3D, VR, And Immersive Tech: The Perfect Storm
Fewer than four years have passed since 3D Blu-ray technology was first made available. Before that, the only stereoscopic movies you could buy included a handful of anaglyph (red/blue) DVDs. And true 3D-capable televisions were not really available in the consumer space. Although it's true that the new media format didn't explode like some anticipated/hoped it would, at least 3D aficionados now have fairly mainstream access to hardware and content that most people didn't even dream of in 2007. That was the year I wrote my first stereoscopic 3D article, Wall-Sized 3D Displays: The Ultimate Gaming Room. In order to put that piece together, I used a 1024x768 DLP projector with an 85 Hz refresh rate. It was completely reliant on eDimensional's extremely buggy drivers to play games, and those were about all the setup could handle; there simply were no 3D movies to buy. Now, 3D Blu-rays discs are on the shelves at Wal-Mart and the Oculus Rift is nearing consumer availability.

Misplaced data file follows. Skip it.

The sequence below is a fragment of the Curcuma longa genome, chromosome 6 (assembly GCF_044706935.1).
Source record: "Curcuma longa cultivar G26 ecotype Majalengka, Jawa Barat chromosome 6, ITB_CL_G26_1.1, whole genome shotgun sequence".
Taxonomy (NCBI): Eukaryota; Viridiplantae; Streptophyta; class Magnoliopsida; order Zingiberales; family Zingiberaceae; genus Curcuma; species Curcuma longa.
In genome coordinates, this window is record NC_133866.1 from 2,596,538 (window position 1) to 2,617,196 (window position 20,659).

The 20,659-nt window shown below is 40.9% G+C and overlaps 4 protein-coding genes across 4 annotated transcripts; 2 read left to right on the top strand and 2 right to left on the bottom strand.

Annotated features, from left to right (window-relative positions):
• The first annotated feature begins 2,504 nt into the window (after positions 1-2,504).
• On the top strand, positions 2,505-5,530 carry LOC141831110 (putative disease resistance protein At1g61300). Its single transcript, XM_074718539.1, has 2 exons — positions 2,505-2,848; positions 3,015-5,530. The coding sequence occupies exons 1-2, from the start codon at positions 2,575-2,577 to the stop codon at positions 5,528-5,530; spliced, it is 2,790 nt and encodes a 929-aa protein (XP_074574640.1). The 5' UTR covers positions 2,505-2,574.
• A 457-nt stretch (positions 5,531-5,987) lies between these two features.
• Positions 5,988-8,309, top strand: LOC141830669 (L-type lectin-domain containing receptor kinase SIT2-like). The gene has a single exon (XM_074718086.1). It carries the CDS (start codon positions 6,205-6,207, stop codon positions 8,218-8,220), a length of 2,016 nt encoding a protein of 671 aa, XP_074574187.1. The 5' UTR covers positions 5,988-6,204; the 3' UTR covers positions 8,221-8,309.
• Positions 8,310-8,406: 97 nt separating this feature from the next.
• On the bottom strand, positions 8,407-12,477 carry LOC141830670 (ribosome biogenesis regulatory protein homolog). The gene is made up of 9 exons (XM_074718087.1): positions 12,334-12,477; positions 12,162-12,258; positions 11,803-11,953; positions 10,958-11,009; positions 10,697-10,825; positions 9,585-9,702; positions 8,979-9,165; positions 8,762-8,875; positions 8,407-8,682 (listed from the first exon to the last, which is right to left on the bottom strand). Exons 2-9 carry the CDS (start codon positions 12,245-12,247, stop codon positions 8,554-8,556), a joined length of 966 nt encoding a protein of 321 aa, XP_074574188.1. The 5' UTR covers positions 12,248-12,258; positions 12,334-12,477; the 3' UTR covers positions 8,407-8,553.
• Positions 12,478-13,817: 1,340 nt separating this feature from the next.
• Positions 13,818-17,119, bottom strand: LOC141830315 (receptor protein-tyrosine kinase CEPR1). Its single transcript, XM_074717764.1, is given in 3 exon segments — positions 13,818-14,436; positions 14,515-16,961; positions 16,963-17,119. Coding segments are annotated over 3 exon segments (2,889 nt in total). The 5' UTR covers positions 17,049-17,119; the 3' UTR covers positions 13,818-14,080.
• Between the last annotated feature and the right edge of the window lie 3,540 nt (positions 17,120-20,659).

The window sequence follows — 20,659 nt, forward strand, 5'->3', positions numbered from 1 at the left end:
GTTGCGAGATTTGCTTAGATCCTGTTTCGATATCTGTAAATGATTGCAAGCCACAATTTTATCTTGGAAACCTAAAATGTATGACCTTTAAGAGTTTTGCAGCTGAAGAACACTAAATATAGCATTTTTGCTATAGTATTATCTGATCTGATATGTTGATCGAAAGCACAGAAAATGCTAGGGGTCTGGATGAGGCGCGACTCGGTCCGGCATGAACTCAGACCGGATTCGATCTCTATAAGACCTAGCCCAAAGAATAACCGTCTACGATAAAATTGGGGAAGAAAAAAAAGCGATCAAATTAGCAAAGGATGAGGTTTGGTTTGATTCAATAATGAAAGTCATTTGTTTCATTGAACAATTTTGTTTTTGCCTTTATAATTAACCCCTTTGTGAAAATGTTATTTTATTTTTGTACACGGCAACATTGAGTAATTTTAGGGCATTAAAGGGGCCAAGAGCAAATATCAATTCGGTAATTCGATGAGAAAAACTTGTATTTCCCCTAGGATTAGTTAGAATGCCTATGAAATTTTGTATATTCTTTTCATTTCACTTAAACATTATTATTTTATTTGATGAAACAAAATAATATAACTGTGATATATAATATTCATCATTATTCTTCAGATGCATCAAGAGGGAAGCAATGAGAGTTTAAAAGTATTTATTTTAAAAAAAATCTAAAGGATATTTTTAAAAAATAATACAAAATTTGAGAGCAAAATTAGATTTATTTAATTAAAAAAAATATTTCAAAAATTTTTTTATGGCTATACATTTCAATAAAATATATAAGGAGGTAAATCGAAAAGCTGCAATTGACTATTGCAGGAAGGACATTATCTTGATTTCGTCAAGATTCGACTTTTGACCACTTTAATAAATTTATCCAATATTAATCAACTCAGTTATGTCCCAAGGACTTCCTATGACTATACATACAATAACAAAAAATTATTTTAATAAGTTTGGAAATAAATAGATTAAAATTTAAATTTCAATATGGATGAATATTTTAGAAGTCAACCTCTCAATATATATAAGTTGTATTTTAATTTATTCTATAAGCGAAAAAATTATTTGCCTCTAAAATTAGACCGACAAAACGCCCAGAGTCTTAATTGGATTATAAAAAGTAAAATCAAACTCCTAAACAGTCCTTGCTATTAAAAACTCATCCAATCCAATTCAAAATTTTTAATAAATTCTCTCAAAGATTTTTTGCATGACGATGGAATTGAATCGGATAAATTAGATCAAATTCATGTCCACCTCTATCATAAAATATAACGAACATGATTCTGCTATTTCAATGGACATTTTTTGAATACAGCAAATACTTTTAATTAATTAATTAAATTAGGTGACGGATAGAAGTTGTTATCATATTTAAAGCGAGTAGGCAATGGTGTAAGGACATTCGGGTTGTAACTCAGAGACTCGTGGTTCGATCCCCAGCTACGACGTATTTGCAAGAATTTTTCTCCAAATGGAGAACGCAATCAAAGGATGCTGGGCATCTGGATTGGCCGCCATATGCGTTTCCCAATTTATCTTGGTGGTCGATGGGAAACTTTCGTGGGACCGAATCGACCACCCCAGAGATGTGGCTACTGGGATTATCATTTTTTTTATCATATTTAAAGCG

Back in 2007, 3D was in the hands of hardcore fringe enthusiasts, and reliable information was very had to come by. My research always led me back to the forums at Meant To Be Seen (mtbs3d.com), an organization that claims to be the world's first stereoscopic 3D certification and advocacy group. MTBS was started and presided over by Neil Schneider, a gentleman who is tenaciously passionate and driven when it comes to immersive technology. In an indirect way, he had a hand in the Oculus Rift story. John Carmack (co-creator of the iconic Doom PC game franchise) first contacted Palmer Luckey (the Rift's young inventor) on the MTBS forums.
I contacted Neil by email once when I was researching an article, and was immediately impressed with his breadth of knowledge and willingness to share it. We keep in touch and occasionally discuss developments in 3D and virtual reality hardware. Neil is now the manager of immersive technology services at the University of Ontario Institute of Technology, and he gave me a standing invitation to drop by if I was ever in the neighborhood.
Was I interested in a personal tour of new cutting-edge immersive technologies such as the Oculus Rift, Epson's Moverio augmented-reality glasses, and the Virtual Reality Cave? Would I like to check out what students in the Game Development and Entrepreneurship program come up with? For a 3D geek like me, all of that sounded like a rare opportunity. I gladly took Neil up on his offer earlier this year during a business trip to Toronto.